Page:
A long time ago, in a galaxy far, far away known as my teenage years, I used to watch the popular CBS show Magnum, PI. The show's protagonist, Thomas Magnum (portrayed by Tom Selleck), had a running self-narration throughout the show which helped fill out the plot and characters.
One line of narration that Magnum often spoke was, "I know what you're thinking...". He did this when it was clear to the audience that he was about to do something that wouldn't work out all that well, and used it to explain why he was doing it anyway. Usually there would be unforeseen complications that led Magnum into danger and from which he would have to extract himself and others in dramatic fashion.
Gotta love Hollywood!
Just like in the show, unexpected complications ensue requiring dramatic interventions by the protagonists. I've even used it myself several times during my software career, each time when someone is porting some functionality to a new language, framework or platform.
It's just a simple feature for feature port. We don't need to figure out the requirements. We don't need the business people until the end. We aren't going to add anything new or change the functionality at all!
My first experience with one of those "simple" ports was to do a 4-day assessment of the 6 months of work that had been done without delivering anything. After telling that client that the code developed to that point was garbage (which it really was), they engaged me to rebuild the system from scratch. I worked closely with the people who would be using the system to determine what they actually needed, and shipped the new version in about 4 months.
That version *did* have some different functionality. Some features were added, some dropped. Some were changed to accommodate changes in how the business worked since the system I was replacing had been deployed a few years earlier.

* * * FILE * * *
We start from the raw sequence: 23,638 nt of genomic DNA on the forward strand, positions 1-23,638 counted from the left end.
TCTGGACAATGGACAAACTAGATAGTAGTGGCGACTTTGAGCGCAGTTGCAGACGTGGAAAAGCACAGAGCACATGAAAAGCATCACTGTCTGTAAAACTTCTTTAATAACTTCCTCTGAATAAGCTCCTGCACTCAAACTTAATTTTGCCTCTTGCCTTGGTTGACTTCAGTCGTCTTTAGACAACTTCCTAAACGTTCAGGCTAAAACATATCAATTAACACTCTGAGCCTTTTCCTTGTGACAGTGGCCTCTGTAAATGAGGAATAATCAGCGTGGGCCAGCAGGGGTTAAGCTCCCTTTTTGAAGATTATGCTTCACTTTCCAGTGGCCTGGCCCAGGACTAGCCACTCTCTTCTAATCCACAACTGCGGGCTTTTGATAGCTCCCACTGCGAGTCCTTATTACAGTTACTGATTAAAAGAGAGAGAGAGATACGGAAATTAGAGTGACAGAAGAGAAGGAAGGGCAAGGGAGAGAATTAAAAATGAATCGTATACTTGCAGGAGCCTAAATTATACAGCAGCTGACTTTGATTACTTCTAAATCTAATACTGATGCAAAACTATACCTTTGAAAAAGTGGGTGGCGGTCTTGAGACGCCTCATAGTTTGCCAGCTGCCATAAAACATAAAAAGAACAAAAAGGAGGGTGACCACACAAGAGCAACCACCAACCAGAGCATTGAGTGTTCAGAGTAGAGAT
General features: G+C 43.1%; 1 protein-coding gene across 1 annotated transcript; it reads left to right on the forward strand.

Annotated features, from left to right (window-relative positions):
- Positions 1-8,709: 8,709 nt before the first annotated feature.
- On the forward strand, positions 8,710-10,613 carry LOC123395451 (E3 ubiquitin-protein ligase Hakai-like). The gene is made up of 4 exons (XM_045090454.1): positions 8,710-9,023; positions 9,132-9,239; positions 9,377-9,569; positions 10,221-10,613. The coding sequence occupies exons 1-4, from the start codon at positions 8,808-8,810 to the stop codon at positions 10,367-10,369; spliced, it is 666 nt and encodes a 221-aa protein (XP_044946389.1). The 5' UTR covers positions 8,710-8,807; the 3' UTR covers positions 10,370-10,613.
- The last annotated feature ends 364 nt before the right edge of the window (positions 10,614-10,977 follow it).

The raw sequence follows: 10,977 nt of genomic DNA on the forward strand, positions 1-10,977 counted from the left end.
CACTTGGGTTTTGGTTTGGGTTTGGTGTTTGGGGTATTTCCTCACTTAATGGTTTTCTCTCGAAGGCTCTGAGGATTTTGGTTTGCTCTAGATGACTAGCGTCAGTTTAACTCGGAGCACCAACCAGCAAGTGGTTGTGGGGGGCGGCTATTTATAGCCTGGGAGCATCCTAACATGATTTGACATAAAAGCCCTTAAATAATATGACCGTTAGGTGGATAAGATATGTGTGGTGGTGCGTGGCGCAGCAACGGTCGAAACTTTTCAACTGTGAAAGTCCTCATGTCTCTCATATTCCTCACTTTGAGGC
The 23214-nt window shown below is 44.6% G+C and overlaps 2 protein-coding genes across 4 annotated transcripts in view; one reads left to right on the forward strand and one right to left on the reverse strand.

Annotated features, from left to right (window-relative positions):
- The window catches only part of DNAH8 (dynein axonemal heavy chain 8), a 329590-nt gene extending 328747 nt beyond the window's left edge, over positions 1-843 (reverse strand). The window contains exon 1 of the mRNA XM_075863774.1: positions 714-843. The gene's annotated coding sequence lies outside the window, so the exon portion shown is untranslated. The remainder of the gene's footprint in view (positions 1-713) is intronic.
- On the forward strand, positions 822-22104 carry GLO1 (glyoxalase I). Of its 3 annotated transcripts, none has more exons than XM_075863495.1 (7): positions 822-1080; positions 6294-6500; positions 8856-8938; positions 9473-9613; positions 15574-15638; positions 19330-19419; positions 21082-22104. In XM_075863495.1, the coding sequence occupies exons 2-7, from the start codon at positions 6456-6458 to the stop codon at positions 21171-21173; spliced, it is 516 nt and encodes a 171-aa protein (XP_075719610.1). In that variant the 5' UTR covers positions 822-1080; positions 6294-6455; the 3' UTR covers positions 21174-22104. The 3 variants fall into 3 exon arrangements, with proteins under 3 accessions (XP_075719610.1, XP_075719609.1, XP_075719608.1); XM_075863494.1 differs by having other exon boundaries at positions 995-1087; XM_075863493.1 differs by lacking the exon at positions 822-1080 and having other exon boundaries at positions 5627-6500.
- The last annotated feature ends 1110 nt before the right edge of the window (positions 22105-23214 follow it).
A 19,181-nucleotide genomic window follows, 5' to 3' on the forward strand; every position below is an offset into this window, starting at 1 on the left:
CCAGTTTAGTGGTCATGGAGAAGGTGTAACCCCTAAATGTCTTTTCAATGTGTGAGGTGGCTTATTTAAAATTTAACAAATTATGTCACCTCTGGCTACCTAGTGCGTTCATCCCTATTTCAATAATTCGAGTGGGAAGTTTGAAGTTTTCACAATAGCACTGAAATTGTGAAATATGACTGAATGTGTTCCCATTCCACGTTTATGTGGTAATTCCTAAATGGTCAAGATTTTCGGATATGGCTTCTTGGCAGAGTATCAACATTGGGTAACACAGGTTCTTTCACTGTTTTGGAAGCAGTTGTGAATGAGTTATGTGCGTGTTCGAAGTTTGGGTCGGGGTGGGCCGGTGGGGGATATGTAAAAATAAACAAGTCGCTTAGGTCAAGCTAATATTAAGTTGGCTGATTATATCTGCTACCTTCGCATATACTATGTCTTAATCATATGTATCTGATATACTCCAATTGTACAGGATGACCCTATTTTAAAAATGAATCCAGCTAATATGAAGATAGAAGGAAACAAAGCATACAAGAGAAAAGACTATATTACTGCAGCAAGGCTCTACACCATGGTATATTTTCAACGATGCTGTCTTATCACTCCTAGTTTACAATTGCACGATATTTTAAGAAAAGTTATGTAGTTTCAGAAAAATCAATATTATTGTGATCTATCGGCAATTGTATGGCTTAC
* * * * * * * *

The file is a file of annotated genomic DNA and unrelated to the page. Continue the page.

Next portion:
But it was just a port of the existing functionality.
I've encountered this phenomenon several times since. Each time it starts with the statement that "it's simple"! That immediately triggers Thomas Magnum's voice in my head: "I know what you're thinking."
Just like in the show, unexpected complications ensue requiring dramatic interventions by the protagonists. I saw boatloads of this with DOS to Windows in the 90's, Windows to the Web in the 00's, and now with the Web to Mobile ports of the 10's.
So, how do we avoid those Magnum moments? Well, that actually is simple. Treat all work as a new endeavor, even a simple port of functionality.
Regardless of how much or little the functionality is expected to change, the business people need to be engaged. The people building the new version of the system, who likely aren't the people who built the older system, need to understand the domain and why the system does what it does. The business people need to understand what trade-offs they need to make with a new platform, or what new capabilities exist that can improve the user experience.
The biggest factor, though, is that the assumptions underlying the existing system may not be applicable anymore. A mobile application can't necessarily assume that it will always have fantastic connectivity with LTE bandwidth. A web application may be able to leverage HTML5 and CSS3 if the target audience is comprised of people who have enabled automatic updates of their browser of choice. If the audience is more broad, that assumption may not be valid and an application could simply not render properly.
All of this is to say that the requirements discovery process makes sense even when the problem domain and solution are supposedly well understood. Define those personae! Build that Story Map! Work iteratively and incrementally! Invest the time in figuring out what functionality should be present in a minimal viable product to obtain feedback on the work completed to that point.
I know what you're thinking... we already know how to do that! Yes, you're right. Don't skimp on those activities when porting functionality. An investment of a few days to a few weeks will eliminate the need for all the drama in the last 20 minutes of the episode.
After all, delivering software effectively shouldn't require drama. Let's leave that to Hollywood.